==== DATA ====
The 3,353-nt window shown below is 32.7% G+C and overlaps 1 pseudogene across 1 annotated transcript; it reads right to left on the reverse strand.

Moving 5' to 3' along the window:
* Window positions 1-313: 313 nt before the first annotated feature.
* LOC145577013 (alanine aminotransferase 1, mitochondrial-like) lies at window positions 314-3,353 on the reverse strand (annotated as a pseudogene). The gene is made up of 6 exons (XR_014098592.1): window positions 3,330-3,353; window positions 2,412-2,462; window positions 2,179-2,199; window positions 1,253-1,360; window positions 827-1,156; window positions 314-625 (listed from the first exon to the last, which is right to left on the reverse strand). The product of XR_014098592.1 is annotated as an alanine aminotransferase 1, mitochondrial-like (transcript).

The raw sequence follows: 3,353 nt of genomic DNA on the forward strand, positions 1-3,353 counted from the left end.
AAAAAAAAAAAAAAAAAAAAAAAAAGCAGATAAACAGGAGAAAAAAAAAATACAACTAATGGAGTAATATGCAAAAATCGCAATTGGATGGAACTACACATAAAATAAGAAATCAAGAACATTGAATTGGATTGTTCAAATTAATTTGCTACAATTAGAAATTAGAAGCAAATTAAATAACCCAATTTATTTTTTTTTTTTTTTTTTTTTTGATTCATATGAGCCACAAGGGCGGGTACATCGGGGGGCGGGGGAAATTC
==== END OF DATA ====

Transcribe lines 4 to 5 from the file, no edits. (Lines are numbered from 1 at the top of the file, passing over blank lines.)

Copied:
* LOC145577013 (alanine aminotransferase 1, mitochondrial-like) lies at window positions 314-3,353 on the reverse strand (annotated as a pseudogene). The gene is made up of 6 exons (XR_014098592.1): window positions 3,330-3,353; window positions 2,412-2,462; window positions 2,179-2,199; window positions 1,253-1,360; window positions 827-1,156; window positions 314-625 (listed from the first exon to the last, which is right to left on the reverse strand). The product of XR_014098592.1 is annotated as an alanine aminotransferase 1, mitochondrial-like (transcript).

The raw sequence follows: 3,353 nt of genomic DNA on the forward strand, positions 1-3,353 counted from the left end.